USB access point

Jeff Vian jvian10 at
Fri Jan 13 21:40:11 UTC 2006

On Thu, 2006-01-12 at 21:12 -0500, Claude Jones wrote:
> On Thu January 12 2006 8:56 pm, Edward Dekkers wrote:
> > Claude Jones wrote:
> > > I know this is like waving a red flag, but, my downstairs neighbor
> > > accesses my wireless LAN through a Win98 machine connected to a MS USB
> > > access point. Since the .wmf fiasco, he's now convinced it's time to dump
> > > Windows and try Linux. Has anyone succeeded in getting Linux to talk to
> > > the USB MS access point?
> >
> > Could you give more information,
> >
> > what exactly is a MS USB access point?
> >
> > I've not really seen an access point with USB used in that way before,
> > they usually have an ethernet port.
> >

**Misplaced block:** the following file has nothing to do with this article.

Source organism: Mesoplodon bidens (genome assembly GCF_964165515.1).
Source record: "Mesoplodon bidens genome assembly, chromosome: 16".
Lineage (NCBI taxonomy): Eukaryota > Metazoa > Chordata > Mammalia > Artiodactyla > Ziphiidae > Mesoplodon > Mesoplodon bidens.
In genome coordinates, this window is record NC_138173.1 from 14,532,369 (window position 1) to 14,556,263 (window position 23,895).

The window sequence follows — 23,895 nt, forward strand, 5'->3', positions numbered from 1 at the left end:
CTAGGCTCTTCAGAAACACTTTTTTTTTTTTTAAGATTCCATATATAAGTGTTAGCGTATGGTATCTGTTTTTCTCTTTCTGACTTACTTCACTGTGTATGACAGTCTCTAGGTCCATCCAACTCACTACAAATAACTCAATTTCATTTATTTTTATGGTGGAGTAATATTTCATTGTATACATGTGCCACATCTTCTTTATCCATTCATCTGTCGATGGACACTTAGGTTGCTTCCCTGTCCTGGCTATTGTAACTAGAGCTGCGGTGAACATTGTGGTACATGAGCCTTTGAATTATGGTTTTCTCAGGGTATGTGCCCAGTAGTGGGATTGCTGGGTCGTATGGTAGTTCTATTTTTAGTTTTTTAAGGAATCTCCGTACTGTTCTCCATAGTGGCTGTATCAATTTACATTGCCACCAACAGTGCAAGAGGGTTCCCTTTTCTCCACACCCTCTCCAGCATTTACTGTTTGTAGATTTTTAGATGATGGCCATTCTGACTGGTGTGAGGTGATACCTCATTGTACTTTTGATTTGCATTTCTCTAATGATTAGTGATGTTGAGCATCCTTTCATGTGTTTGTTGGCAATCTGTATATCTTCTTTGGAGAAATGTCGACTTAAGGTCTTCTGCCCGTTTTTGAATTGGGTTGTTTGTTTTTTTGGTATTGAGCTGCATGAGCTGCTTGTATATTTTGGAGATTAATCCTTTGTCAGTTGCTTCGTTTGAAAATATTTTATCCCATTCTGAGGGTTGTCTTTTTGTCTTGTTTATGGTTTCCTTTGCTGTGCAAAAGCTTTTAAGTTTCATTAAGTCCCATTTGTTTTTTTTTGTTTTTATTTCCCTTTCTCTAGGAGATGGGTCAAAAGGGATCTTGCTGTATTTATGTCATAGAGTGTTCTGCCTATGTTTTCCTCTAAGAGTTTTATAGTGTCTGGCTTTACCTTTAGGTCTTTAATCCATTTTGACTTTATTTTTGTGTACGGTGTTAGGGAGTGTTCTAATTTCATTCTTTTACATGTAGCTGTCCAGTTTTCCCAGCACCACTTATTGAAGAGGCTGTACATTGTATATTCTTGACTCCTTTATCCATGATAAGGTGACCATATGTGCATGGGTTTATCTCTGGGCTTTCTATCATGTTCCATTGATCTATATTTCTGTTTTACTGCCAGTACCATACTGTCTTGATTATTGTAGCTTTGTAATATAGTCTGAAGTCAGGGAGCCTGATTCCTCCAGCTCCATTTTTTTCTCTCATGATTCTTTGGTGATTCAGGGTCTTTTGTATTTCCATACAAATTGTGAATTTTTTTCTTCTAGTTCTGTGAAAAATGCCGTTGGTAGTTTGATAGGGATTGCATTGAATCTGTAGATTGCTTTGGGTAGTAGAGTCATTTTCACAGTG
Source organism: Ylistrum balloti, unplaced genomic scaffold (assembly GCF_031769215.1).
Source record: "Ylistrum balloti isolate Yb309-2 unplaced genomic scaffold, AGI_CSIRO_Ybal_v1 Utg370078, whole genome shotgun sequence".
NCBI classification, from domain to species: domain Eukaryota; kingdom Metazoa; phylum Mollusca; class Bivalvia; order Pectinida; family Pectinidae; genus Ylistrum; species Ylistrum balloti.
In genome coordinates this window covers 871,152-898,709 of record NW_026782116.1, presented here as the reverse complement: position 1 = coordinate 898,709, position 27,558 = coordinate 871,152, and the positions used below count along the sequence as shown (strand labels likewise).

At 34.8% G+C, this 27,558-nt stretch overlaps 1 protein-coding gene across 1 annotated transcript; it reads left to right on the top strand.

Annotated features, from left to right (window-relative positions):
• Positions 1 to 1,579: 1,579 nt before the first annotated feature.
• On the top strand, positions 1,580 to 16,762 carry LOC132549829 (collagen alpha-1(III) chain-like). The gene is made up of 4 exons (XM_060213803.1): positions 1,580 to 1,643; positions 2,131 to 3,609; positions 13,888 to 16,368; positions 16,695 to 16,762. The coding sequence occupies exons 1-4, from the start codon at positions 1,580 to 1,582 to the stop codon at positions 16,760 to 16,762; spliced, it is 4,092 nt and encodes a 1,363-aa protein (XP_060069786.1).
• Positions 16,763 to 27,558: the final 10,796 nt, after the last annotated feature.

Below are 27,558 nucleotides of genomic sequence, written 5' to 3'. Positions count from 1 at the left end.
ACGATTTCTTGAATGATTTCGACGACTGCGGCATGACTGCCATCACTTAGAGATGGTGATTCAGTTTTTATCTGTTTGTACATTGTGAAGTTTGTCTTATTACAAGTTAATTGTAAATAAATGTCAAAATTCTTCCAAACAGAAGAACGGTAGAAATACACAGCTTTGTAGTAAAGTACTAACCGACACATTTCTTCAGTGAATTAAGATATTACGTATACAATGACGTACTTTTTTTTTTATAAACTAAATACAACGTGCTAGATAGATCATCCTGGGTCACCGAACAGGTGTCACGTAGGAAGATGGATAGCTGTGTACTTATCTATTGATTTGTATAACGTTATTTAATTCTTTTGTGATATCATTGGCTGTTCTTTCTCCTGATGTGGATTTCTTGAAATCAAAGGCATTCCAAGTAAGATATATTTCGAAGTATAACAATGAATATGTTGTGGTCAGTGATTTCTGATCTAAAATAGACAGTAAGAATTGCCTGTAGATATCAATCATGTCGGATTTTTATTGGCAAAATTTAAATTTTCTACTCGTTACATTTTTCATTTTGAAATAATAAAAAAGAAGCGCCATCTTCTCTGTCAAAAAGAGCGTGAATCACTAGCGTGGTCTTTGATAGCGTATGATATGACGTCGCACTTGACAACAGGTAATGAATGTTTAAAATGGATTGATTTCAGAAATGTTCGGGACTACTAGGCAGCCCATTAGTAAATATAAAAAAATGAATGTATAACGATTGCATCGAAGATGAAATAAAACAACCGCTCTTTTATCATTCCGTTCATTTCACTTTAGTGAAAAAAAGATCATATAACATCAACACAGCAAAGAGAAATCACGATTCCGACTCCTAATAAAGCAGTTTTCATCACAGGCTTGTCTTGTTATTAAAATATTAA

> Sorry - it's a Microsoft branded USB access point. Actually, there are a fair 
> number of networking devices made now with USB connectivity. On my Linux box, 
> which does firewalling and dhcp for my LAN, I have a D-Link wireless access 
> point on my LAN port which connects with cat5 to the ethernet port. There are 
> two Windows machines on the LAN using these USB access points to connect, and 
> that works fine. I imagine the drivers for this USB device are totally 
> proprietary, and not worth hacking for Linux, but I thought I'd ask. 
This does not sound like an access point.  It sounds like a wireless NIC
using a usb interface.

I assume you actually have a wireless access point (you said your
neighbor accesses your LAN) and he has the wireless USB interface.  

Terminology is critical.  An access point by definition allows many
wireless devices to connect. My Linksys wireless router is an access
point. The USB NIC makes the PC a wireless device, not an access point. 

There are several wireless PCI cards that work under Linux, and many
more that work under Linux by using the ndiswrapper package.

> -- 
> Claude Jones
> Bluemont, VA, USA

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